In geometric modeling, one of the key properties of a Bézier curve is that it lies within the convex hull of its control points. This so-called "convex hull property" can be used, for instance, in quickly detecting intersections of these curves.
In the geometry of boat and ship design, chain girth is a measurement of the size of a sailing vessel, defined using the convex hull of a cross-section of the hull of the vessel. It differs from the skin girth, the perimeter of the cross-section itself, except for boats and ships that have a convex hull.
The convex hull is commonly known as the minimum convex polygon in ethology, the study of animal behavior, where it is a classic, though perhaps simplistic, approach in estimating an animal's home range based on points where the animal has been observed. Outliers can make the minimum convex polygon excessively large, which has motivated relaxed approaches that contain only a subset of the observations, for instance by choosing one of the convex layers that is close to a target percentage of the samples, or in the local convex hull method by combining convex hulls of neighborhoods of points.
In quantum physics, the state space of any quantum system — the set of all ways the system can be prepared — is a convex hull whose extreme points are positive-semidefinite operators known as pure states and whose interior points are called mixed states. The Schrödinger–HJW theorem proves that any mixed state can in fact be written as a convex combination of pure states in multiple ways.
A convex hull in thermodynamics was identified by Josiah Willard Gibbs (1873), although the paper was published before the convex hull was so named. In a set of energies of several stoichiometries of a material, only those measurements on the lower convex hull will be stable. When removing a point from the hull and then calculating its distance to the hull, its distance to the new hull represents the degree of stability of the phase.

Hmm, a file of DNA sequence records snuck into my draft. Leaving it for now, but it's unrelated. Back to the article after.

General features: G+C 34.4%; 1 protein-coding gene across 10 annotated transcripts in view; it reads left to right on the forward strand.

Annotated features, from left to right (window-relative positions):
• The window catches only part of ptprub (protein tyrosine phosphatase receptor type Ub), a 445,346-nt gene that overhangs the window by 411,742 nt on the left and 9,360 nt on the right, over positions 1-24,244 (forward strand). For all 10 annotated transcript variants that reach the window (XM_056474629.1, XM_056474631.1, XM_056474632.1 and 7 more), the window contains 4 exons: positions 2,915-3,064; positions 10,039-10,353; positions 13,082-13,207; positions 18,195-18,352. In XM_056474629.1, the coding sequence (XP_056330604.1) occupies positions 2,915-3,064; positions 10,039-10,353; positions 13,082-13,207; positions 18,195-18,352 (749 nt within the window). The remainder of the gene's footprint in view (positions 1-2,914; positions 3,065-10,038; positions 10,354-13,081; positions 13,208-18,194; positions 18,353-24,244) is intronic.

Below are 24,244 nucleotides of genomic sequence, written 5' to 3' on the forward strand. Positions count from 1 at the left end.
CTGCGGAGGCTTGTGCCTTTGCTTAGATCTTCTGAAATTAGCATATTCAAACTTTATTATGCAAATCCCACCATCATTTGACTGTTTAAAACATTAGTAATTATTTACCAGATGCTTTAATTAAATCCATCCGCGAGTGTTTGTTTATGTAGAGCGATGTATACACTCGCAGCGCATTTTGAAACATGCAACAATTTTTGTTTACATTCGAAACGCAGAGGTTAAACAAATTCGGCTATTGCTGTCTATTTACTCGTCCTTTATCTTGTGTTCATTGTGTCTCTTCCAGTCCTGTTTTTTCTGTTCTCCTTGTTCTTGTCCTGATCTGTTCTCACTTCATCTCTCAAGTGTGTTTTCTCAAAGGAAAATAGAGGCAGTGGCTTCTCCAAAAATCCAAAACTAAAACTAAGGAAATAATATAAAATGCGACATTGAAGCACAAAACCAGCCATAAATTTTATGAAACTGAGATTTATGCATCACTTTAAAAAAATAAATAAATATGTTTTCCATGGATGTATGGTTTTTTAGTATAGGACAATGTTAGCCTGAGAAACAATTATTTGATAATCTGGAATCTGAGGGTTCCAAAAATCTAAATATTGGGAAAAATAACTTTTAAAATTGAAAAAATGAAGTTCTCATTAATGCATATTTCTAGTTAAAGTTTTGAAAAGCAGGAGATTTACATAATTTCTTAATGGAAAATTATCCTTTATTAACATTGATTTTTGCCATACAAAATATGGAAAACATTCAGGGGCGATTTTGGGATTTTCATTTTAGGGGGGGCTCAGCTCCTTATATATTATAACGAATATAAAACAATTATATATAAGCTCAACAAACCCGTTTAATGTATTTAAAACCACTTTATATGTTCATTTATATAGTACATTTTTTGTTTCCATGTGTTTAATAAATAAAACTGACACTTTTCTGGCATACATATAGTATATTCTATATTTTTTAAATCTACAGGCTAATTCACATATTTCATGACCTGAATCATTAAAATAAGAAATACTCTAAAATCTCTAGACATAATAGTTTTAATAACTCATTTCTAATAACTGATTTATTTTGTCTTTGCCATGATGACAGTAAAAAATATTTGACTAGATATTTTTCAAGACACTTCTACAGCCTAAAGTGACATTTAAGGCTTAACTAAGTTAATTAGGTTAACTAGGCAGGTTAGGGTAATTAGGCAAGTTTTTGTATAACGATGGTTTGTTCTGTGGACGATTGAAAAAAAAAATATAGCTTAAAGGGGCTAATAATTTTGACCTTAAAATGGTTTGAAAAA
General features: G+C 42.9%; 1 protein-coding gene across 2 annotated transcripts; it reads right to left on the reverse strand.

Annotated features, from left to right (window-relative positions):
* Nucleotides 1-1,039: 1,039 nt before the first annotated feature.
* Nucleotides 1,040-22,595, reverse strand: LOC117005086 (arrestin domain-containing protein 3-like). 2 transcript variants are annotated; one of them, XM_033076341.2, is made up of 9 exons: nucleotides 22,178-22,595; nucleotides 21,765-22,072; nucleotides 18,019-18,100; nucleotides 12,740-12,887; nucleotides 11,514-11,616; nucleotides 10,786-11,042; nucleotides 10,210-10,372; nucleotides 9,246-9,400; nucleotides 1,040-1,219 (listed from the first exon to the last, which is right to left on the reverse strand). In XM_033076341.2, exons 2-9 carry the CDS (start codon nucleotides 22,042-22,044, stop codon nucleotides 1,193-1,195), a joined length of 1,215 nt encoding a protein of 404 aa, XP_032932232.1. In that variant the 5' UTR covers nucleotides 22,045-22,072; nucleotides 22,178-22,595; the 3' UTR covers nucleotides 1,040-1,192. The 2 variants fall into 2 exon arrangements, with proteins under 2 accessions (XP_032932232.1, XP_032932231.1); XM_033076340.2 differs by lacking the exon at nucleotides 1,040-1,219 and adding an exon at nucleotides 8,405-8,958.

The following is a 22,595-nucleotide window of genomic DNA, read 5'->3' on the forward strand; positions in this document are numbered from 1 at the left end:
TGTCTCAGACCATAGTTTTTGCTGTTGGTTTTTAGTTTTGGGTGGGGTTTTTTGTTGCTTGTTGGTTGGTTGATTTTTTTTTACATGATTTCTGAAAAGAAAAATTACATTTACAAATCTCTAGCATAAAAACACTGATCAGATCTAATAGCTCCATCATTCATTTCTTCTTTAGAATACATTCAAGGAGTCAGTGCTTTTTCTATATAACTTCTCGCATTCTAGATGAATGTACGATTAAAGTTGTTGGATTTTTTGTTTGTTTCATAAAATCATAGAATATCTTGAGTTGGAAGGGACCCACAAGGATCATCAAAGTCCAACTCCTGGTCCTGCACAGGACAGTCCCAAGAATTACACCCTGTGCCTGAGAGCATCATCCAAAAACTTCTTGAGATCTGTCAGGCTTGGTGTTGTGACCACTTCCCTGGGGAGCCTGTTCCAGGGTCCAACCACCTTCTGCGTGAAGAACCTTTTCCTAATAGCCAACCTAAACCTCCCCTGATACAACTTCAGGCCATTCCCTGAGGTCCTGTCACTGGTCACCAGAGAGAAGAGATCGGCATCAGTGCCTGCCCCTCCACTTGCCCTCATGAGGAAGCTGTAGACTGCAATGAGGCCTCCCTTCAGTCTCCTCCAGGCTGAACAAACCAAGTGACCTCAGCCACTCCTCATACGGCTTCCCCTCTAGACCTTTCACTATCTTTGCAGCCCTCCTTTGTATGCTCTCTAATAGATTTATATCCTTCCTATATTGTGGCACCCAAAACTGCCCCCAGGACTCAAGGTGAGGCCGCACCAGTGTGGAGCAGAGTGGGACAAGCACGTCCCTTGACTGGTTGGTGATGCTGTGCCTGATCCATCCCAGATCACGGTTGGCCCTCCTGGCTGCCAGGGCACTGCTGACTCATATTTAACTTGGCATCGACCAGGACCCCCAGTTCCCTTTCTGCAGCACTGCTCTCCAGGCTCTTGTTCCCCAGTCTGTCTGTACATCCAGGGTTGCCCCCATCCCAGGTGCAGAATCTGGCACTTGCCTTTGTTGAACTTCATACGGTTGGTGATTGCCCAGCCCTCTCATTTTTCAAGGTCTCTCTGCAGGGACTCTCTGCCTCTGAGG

The lower convex hull of points in the plane appears, in the form of a Newton polygon, in a letter from Isaac Newton to Henry Oldenburg in 1676. The term "convex hull" itself appears as early as the work of Garrett Birkhoff (1935), and the corresponding term in German appears earlier, for instance in Hans Rademacher's review of Kőnig (1922). Other terms, such as "convex envelope", were also used in this time frame. By 1938, according to Lloyd Dines, the term "convex hull" had become standard; Dines adds that he finds the term unfortunate, because the colloquial meaning of the word "hull" would suggest that it refers to the surface of a shape, whereas the convex hull includes the interior and not just the surface.
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- ^ Williams & Rossignac (2005). See also Douglas Zare, answer to "the perimeter of a non-convex set", MathOverflow, May 16, 2014.
- ^ Oberman (2007).
- ^ Knuth (1992).
- ^ a b Rockafellar (1970), p. 12; Lay (1982), p. 17.
- ^ de Berg et al. (2008), p. 6. The idea of partitioning the hull into two chains comes from an efficient variant of Graham scan by Andrew (1979).
- ^ Sontag (1982).
- ^ Rockafellar (1970), p. 99.
- ^ Steinitz (1914); Gustin (1947); Bárány, Katchalski & Pach (1982)
- ^ Grünbaum (2003), p. 16; Lay (1982), p. 21; Sakuma (1977).
- ^ This example is given by Talman (1977), Remark 2.6.
- ^ Whitley (1986).
- ^ Krein & Milman (1940); Lay (1982), p. 43.
- ^ Okon (2000).
- ^ Kiselman (2002).
- ^ Kashiwabara, Nakamura & Okamoto (2005).
- ^ Krein & Šmulian (1940), Theorem 3, pages 562–563; Schneider (1993), Theorem 1.1.2 (pages 2–3) and Chapter 3.
- ^ de Berg et al. (2008), p. 254.
- ^ Grünbaum (2003), p. 57.
- ^ de Berg et al. (2008), p. 256.
- ^ de Berg et al. (2008), p. 245.
- ^ Rappoport (1992).
- ^ Demaine et al. (2008).
- ^ Cranston, Hsu & March (1989).
- ^ Sedykh (1981).
- ^ Dirnböck & Stachel (1997).
- ^ Seaton (2017).
- ^ Rockafellar (1970), p. 36.
- ^ Rockafellar (1970), p. 149.
- ^ Avis, Bremner & Seidel (1997).
- ^ de Berg et al. (2008), p. 13.
- ^ Chazelle (1993); de Berg et al. (2008), p. 256.
- ^ McCallum & Avis (1979); Graham & Yao (1983); Lee (1983).
- ^ Chan (2012).
- ^ Basch, Guibas & Hershberger (1999).
- ^ Toussaint (1983).
- ^ a b c Westermann (1976).
- ^ Laurentini (1994).
- ^ a b Edelsbrunner, Kirkpatrick & Seidel (1983).
- ^ Toussaint (1986).
- ^ Ottmann, Soisalon-Soininen & Wood (1984).
- ^ Herrlich (1992).
- ^ Rossi (1961).
- ^ Brown (1979).
- ^ Chazelle (1985).
- ^ Chang & Yap (1986).
- ^ Artin (1967); Gel'fand, Kapranov & Zelevinsky (1994)
- ^ Prasolov (2004).
- ^ Johnson (1976).
- ^ Gardner (1984).
- ^ Reay (1979).
- ^ Epstein & Marden (1987).
- ^ Weeks (1993).
- ^ Rousseeuw, Ruts & Tukey (1999).
- ^ Harris (1971).
- ^ Pulleyblank (1983); see especially remarks following Theorem 2.9.
- ^ Katoh (1992).
- ^ Nicola (2000). See in particular Section 16.9, Non Convexity and Approximate Equilibrium, pp. 209–210.
- ^ Chen & Wang (2003).
- ^ Mason (1908).
- ^ Kernohan, Gitzen & Millspaugh (2001), p. 137–140; Nilsen, Pedersen & Linnell (2008)
- ^ Worton (1995).
- ^ Getz & Wilmers (2004).
- ^ Rieffel & Polak (2011).
- ^ Kirkpatrick (2006).
- ^ Kim et al. (2019).
- ^ Gibbs (1873).
- ^ Hautier (2014); Fultz (2020)
- ^ Newton (1676); see Auel (2019), page 336, and Escobar & Kaveh (2020).
- ^ See, e.g., White (1923), page 520.
- ^ Dines (1938).